HAVRE DE GRACE, Md. (AP) Phil Mickelson withdrew because of a wrist injury and flew home to San Diego for an MRI. He saw two doctors, had one cortisone shot and decided to withdraw from his next tournament.
Michelle Wie withdrew because of a wrist injury and went to the range to hit balls.
In fairness, at least she took a day off.
Maybe that made her left wrist feel better, but it did nothing to quell the mounting criticism around her.
That the 17-year-old from Honolulu would walk out of the Ginn Tribute last week with only two holes left in the first round is suspicious enough. The LPGA Tour has a rule that nonmembers who don't break 88 - and Wie was two bogeys away from that - cannot play again for the rest of the year.
Worse yet was showing up at Bulle Rock on the weekend to hit balls. She played the pro-am Monday at the LPGA Championship, practiced some more on Tuesday and has no expectations for the second major of the year, conceding she is not at her best.
That didn't sit well with the LPGA Tour's biggest star - Annika Sorenstam - who happened to be the tournament host at the Ginn.
"I just feel that there's a little bit of lack of respect and class just to leave a tournament like that and then come out and practice here," said Sorenstam, who soldiered on for four days despite returning from a back and neck injury.
"It's a little funny that you pull out with an injury and then you start grinding. My doctor told me to rest."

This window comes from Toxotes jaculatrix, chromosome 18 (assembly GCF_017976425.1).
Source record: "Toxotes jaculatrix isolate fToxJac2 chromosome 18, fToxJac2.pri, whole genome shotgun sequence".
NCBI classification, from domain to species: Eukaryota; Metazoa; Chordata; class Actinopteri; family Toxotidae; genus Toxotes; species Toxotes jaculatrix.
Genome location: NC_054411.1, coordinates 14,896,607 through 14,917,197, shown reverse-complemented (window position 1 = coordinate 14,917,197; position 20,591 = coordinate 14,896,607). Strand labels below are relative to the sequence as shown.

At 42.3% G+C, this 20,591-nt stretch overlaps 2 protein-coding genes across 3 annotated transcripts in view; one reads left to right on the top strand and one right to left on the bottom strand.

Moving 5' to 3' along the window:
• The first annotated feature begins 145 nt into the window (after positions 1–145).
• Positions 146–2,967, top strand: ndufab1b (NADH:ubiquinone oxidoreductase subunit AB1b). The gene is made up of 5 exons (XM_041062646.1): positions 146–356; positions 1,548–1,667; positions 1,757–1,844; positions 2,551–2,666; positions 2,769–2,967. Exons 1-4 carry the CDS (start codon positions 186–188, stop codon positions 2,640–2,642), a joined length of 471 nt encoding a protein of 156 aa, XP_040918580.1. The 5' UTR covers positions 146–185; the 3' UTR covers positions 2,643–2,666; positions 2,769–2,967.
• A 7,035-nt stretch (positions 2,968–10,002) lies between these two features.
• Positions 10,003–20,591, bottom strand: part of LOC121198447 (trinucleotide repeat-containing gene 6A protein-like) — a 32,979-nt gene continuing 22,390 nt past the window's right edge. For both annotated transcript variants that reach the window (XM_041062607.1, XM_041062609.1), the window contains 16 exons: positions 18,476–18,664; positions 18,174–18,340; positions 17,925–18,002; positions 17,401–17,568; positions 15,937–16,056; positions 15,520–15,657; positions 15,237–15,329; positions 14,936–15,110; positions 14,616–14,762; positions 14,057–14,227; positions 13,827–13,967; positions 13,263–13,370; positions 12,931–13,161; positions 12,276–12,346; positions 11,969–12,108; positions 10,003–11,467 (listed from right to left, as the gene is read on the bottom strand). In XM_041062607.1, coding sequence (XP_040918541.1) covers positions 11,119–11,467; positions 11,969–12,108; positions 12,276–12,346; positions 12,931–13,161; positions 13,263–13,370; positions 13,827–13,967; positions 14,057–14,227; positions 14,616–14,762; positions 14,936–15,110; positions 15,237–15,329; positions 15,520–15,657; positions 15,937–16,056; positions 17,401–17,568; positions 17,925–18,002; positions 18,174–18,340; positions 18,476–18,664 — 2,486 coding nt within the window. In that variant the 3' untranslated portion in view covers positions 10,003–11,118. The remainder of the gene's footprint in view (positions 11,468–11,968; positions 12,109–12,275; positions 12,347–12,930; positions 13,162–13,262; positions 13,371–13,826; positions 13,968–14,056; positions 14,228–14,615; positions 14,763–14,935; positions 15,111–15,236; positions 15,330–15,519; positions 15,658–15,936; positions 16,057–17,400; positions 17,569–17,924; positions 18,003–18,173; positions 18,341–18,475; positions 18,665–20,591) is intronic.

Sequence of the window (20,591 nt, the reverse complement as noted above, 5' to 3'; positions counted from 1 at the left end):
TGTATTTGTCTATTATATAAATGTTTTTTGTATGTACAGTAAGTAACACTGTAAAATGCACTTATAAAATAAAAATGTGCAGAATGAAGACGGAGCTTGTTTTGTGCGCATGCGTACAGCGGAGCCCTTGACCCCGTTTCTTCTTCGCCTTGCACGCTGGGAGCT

Sorenstam was quick to note that Wie received a sponsor's exemption to the tournament. That means she was invited. The feeling on the LPGA Tour is that Wie has mistaken invitation for entitlement.
Only it is becoming apparent that Wie doesn't see it that way.
She opened her press conference Tuesday afternoon wanting to clarify a few issues from last week. One suspected there might be an apology to the tournament sponsors for a situation beyond her control. Instead, she explained when she injured her wrist during the tournament (first hole), how she injured her wrist in the first place (running in a park) and that she still wasn't 100 percent.
"I'm going through a hard time," she said. "It's my first time facing an injury."
Asked about Sorenstam's criticism, Wie said nothing was said to her and she had nothing to say back.
"I don't think I need to apologize for anything," she said. "I just have to take care of my body and move forward and only think of positive things."